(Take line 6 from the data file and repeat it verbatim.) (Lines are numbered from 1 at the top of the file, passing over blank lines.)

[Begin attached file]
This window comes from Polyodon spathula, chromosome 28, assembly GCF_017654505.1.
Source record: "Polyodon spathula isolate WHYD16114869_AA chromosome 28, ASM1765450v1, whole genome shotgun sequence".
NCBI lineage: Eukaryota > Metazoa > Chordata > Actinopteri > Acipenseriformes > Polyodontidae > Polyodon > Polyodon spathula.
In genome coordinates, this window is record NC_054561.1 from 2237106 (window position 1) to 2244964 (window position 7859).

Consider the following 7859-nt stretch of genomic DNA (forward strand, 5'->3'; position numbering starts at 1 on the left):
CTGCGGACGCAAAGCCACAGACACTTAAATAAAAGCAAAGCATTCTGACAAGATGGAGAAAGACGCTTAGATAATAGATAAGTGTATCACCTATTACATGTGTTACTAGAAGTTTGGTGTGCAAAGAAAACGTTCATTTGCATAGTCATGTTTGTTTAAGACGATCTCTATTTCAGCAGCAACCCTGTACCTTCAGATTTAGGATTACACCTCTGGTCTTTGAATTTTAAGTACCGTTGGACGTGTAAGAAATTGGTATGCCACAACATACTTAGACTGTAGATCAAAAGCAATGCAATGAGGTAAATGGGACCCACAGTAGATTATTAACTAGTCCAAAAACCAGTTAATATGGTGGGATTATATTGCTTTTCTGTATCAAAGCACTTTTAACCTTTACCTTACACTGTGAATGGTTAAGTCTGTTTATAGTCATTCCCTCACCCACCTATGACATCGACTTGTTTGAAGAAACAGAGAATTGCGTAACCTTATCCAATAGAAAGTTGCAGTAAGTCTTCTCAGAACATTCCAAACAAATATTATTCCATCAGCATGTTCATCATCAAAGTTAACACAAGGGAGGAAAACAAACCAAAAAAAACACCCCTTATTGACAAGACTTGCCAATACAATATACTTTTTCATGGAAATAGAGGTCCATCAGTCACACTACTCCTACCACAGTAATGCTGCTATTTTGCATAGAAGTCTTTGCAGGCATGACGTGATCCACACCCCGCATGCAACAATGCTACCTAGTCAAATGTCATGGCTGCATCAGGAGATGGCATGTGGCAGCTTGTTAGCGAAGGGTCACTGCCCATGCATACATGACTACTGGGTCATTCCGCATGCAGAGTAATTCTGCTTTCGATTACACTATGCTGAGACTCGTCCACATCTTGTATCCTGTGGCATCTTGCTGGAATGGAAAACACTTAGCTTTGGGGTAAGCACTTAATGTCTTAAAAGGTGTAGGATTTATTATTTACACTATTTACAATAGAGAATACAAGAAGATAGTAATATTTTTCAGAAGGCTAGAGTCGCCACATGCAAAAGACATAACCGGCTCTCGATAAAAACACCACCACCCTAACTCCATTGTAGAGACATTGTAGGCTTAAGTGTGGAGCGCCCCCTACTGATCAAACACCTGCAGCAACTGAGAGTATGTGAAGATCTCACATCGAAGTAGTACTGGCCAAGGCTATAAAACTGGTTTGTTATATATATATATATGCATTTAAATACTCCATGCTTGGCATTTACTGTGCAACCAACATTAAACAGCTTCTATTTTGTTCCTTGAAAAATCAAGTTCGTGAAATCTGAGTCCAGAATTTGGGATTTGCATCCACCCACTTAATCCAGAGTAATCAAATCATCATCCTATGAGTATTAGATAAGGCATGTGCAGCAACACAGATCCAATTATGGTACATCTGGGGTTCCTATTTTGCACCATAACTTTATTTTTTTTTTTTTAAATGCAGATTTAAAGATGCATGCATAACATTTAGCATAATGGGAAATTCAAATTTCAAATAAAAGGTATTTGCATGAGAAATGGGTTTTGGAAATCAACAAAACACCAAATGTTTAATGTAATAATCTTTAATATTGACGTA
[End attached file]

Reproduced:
CTGCGGACGCAAAGCCACAGACACTTAAATAAAAGCAAAGCATTCTGACAAGATGGAGAAAGACGCTTAGATAATAGATAAGTGTATCACCTATTACATGTGTTACTAGAAGTTTGGTGTGCAAAGAAAACGTTCATTTGCATAGTCATGTTTGTTTAAGACGATCTCTATTTCAGCAGCAACCCTGTACCTTCAGATTTAGGATTACACCTCTGGTCTTTGAATTTTAAGTACCGTTGGACGTGTAAGAAATTGGTATGCCACAACATACTTAGACTGTAGATCAAAAGCAATGCAATGAGGTAAATGGGACCCACAGTAGATTATTAACTAGTCCAAAAACCAGTTAATATGGTGGGATTATATTGCTTTTCTGTATCAAAGCACTTTTAACCTTTACCTTACACTGTGAATGGTTAAGTCTGTTTATAGTCATTCCCTCACCCACCTATGACATCGACTTGTTTGAAGAAACAGAGAATTGCGTAACCTTATCCAATAGAAAGTTGCAGTAAGTCTTCTCAGAACATTCCAAACAAATATTATTCCATCAGCATGTTCATCATCAAAGTTAACACAAGGGAGGAAAACAAACCAAAAAAAACACCCCTTATTGACAAGACTTGCCAATACAATATACTTTTTCATGGAAATAGAGGTCCATCAGTCACACTACTCCTACCACAGTAATGCTGCTATTTTGCATAGAAGTCTTTGCAGGCATGACGTGATCCACACCCCGCATGCAACAATGCTACCTAGTCAAATGTCATGGCTGCATCAGGAGATGGCATGTGGCAGCTTGTTAGCGAAGGGTCACTGCCCATGCATACATGACTACTGGGTCATTCCGCATGCAGAGTAATTCTGCTTTCGATTACACTATGCTGAGACTCGTCCACATCTTGTATCCTGTGGCATCTTGCTGGAATGGAAAACACTTAGCTTTGGGGTAAGCACTTAATGTCTTAAAAGGTGTAGGATTTATTATTTACACTATTTACAATAGAGAATACAAGAAGATAGTAATATTTTTCAGAAGGCTAGAGTCGCCACATGCAAAAGACATAACCGGCTCTCGATAAAAACACCACCACCCTAACTCCATTGTAGAGACATTGTAGGCTTAAGTGTGGAGCGCCCCCTACTGATCAAACACCTGCAGCAACTGAGAGTATGTGAAGATCTCACATCGAAGTAGTACTGGCCAAGGCTATAAAACTGGTTTGTTATATATATATATATGCATTTAAATACTCCATGCTTGGCATTTACTGTGCAACCAACATTAAACAGCTTCTATTTTGTTCCTTGAAAAATCAAGTTCGTGAAATCTGAGTCCAGAATTTGGGATTTGCATCCACCCACTTAATCCAGAGTAATCAAATCATCATCCTATGAGTATTAGATAAGGCATGTGCAGCAACACAGATCCAATTATGGTACATCTGGGGTTCCTATTTTGCACCATAACTTTATTTTTTTTTTTTTAAATGCAGATTTAAAGATGCATGCATAACATTTAGCATAATGGGAAATTCAAATTTCAAATAAAAGGTATTTGCATGAGAAATGGGTTTTGGAAATCAACAAAACACCAAATGTTTAATGTAATAATCTTTAATATTGACGTA